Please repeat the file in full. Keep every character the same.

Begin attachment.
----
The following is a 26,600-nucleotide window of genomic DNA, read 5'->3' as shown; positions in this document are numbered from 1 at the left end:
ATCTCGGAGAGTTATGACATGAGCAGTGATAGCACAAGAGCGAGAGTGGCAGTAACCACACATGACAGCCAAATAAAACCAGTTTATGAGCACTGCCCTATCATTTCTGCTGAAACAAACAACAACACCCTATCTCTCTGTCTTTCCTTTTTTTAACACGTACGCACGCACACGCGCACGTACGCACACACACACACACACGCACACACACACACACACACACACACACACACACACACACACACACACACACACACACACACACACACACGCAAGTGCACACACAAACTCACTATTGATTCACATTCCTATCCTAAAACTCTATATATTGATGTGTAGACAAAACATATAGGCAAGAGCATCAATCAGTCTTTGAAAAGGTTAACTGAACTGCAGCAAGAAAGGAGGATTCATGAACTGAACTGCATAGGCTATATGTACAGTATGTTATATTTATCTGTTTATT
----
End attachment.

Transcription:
The following is a 26,600-nucleotide window of genomic DNA, read 5'->3' as shown; positions in this document are numbered from 1 at the left end:
ATCTCGGAGAGTTATGACATGAGCAGTGATAGCACAAGAGCGAGAGTGGCAGTAACCACACATGACAGCCAAATAAAACCAGTTTATGAGCACTGCCCTATCATTTCTGCTGAAACAAACAACAACACCCTATCTCTCTGTCTTTCCTTTTTTTAACACGTACGCACGCACACGCGCACGTACGCACACACACACACACACGCACACACACACACACACACACACACACACACACACACACACACACACACACACACACACACACACACACGCAAGTGCACACACAAACTCACTATTGATTCACATTCCTATCCTAAAACTCTATATATTGATGTGTAGACAAAACATATAGGCAAGAGCATCAATCAGTCTTTGAAAAGGTTAACTGAACTGCAGCAAGAAAGGAGGATTCATGAACTGAACTGCATAGGCTATATGTACAGTATGTTATATTTATCTGTTTATT